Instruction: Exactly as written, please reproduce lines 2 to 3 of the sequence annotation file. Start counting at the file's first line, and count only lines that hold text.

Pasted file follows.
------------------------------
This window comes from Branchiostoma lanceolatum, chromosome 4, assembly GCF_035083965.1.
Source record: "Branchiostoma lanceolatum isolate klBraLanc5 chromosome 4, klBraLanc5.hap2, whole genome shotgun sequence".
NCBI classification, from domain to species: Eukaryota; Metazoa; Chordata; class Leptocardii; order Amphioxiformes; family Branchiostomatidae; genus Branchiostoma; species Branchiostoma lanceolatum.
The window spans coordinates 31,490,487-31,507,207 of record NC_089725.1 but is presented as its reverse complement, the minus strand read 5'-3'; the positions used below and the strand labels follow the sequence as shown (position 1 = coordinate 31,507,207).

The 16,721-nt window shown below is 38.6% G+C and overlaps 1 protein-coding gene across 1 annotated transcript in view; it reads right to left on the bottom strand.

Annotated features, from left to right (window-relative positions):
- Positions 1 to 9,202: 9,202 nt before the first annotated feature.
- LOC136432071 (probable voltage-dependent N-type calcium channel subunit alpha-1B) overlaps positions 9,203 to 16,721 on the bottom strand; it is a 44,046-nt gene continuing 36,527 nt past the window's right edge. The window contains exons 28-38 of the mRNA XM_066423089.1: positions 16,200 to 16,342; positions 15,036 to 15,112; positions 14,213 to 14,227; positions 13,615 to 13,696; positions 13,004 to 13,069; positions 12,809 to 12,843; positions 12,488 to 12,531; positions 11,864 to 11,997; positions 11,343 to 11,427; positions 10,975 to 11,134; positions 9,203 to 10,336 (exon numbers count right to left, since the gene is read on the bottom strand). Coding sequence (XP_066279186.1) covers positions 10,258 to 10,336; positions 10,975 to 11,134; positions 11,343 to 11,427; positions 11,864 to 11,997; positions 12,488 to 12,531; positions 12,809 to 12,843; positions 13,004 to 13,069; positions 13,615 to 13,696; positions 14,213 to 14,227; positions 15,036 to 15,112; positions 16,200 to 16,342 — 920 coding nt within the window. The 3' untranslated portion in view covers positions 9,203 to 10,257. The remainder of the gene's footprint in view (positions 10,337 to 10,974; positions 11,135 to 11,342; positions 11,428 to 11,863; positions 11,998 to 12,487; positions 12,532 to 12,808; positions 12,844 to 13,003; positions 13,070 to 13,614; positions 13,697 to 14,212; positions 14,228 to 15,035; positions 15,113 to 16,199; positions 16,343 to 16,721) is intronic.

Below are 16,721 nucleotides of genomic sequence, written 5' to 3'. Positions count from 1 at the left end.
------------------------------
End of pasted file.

Source record: "Branchiostoma lanceolatum isolate klBraLanc5 chromosome 4, klBraLanc5.hap2, whole genome shotgun sequence".
NCBI classification, from domain to species: Eukaryota; Metazoa; Chordata; class Leptocardii; order Amphioxiformes; family Branchiostomatidae; genus Branchiostoma; species Branchiostoma lanceolatum.